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Cobra to HIPAA policy moving
Jun 28, 2012

I am 50 and live in South Caroilna on LTD from work due to fatigue and neuropathy. Because of my disability claim I can keep my group insurance for 24 months before18 months of Cobra is offered. I plan on taking Cobra when offered and then buy a Hippa policy. I would like to move to California . My question is should I move to California before Cobra runs out and if so how many months before? Financially I am able to not have to work. Thank you for any advice on how to make the move without insurance problems.

Response from Mr. Chambers

You are in a good position regarding your disability income and health insurance.

It sounds like you have insurance since leaving work for 24 months PLUS another 18 months for a total of 42 months. That is more than enough time to apply for Social Security Disability, go through the five calendar month waiting period and receive SSD payments for 24 months after which you will have Medicare and never need a HIPAA policy. Keep in mind that once you are eligible for Medicare, you lose your right to keep COBRA and then get a HIPAA policy.

In addition, virtually all employer-provided group disability policies require you to apply to Social Security Disability and they offset their payment by your SSD benefit.

Should, for some reason, you not get SSD and then Medicare, you will have the option to buy a HIPAA policy when COBRA finally ends. If you are planning on moving to California, you should be in California when you buy your HIPAA plan so you get coverage that will work in California. Hopefully, your COBRA coverage covers you wherever you live and isn't an HMO with a limited service area. If it is, you may need to time your move carefully.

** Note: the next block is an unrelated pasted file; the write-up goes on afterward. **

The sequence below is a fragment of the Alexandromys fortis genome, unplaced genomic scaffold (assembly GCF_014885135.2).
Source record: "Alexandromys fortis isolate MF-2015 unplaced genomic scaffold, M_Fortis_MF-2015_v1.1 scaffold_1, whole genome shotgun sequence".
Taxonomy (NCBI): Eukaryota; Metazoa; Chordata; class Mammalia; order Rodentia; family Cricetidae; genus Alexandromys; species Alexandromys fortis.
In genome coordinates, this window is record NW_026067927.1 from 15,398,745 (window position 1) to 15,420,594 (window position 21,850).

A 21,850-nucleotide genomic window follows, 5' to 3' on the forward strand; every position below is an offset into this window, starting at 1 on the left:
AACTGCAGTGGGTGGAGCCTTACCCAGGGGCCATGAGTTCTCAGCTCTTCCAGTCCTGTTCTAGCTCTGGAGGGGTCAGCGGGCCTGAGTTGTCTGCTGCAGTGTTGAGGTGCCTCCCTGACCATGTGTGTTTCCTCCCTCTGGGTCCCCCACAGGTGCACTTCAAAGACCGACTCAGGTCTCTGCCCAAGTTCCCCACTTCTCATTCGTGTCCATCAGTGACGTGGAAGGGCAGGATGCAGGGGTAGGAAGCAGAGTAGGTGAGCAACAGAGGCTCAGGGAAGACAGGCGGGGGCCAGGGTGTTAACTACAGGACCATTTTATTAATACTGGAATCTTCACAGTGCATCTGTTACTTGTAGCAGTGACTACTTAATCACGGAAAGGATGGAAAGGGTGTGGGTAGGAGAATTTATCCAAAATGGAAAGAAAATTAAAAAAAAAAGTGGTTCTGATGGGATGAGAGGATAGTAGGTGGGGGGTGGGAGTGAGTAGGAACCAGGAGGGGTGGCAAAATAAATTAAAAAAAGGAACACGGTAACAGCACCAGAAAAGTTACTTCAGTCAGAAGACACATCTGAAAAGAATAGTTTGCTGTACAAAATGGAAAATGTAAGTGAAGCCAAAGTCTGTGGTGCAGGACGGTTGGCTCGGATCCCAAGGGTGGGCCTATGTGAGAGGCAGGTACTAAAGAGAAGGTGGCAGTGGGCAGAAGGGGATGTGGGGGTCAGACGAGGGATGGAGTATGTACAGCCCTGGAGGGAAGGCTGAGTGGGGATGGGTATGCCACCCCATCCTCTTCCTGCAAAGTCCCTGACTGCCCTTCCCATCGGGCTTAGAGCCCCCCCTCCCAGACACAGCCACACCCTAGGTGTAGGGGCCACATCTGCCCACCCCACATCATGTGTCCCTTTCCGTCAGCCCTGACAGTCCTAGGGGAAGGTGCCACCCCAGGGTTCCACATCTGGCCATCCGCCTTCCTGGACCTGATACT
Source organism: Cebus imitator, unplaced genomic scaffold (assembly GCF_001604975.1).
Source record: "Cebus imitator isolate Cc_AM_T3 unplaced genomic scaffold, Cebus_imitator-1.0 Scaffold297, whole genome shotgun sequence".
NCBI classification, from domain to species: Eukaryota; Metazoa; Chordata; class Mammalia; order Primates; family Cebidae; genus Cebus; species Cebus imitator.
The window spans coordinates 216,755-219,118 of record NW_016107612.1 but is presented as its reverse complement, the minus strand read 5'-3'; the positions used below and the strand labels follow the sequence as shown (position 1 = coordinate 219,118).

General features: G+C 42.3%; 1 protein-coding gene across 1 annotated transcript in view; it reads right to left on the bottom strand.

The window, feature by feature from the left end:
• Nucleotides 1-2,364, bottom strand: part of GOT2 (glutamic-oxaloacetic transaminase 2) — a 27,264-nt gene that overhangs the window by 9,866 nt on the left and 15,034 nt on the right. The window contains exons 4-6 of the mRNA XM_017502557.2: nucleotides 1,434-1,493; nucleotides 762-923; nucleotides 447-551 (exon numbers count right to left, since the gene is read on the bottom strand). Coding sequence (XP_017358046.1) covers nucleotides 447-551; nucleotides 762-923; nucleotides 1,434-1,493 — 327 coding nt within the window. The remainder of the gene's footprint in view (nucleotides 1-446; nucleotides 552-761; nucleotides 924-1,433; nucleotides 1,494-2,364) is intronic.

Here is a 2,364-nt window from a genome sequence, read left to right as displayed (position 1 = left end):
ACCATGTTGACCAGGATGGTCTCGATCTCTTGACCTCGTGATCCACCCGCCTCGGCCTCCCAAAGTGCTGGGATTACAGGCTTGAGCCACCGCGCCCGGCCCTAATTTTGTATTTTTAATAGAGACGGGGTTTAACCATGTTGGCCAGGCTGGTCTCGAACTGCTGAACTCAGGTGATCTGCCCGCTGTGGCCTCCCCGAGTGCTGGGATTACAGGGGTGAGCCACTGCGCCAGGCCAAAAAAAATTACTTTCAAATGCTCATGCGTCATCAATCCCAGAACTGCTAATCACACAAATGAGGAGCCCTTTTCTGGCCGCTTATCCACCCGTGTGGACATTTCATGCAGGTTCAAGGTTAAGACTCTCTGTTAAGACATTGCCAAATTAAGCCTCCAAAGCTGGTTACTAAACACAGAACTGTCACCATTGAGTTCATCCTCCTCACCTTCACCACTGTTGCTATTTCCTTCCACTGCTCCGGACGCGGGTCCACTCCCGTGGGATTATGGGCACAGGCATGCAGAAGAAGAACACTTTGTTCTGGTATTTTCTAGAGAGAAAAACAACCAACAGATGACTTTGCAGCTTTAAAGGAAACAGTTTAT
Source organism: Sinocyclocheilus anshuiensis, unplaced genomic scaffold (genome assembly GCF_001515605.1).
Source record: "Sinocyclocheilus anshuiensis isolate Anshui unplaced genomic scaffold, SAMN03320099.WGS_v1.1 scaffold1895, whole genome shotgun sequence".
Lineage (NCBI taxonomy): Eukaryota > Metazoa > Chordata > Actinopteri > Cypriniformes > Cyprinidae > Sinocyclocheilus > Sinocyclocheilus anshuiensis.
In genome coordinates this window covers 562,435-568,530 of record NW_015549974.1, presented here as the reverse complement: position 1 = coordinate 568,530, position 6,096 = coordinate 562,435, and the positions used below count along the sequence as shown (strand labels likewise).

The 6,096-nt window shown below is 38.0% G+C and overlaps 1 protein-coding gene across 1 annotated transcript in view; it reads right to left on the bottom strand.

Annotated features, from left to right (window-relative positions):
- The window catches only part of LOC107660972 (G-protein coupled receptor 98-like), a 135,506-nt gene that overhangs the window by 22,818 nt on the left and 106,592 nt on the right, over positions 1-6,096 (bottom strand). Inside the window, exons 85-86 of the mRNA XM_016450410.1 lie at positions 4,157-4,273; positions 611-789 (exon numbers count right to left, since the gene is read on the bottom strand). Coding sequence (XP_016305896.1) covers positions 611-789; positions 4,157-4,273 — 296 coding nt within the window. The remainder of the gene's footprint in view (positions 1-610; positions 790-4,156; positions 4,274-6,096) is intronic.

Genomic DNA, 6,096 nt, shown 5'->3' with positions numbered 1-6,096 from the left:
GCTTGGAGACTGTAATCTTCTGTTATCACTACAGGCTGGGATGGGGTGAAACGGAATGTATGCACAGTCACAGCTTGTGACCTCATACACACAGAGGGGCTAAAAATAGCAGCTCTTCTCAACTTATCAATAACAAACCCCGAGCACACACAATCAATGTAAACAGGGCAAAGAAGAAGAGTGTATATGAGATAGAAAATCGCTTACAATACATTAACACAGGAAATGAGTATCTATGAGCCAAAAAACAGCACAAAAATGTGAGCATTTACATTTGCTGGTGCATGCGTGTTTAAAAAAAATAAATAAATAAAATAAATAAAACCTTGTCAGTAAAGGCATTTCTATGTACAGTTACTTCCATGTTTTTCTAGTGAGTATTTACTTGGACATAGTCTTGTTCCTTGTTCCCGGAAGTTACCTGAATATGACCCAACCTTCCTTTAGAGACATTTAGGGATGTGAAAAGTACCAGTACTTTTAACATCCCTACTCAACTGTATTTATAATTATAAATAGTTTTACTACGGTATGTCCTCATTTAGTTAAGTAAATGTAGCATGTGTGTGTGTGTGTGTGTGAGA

Back to the Medicare issue, should you get SSD and eventually Medicare, I encourage you to be in California when your Medicare becomes effective. This is because the federal government does NOT provide an open enrollment period for people under 65 to buy a Medicare Supplement (Medigap) policy. Some states do require an open enrollment period. California has such a law; South Carolina only provides and expensive one under their pooled program.

Good luck, Jacques



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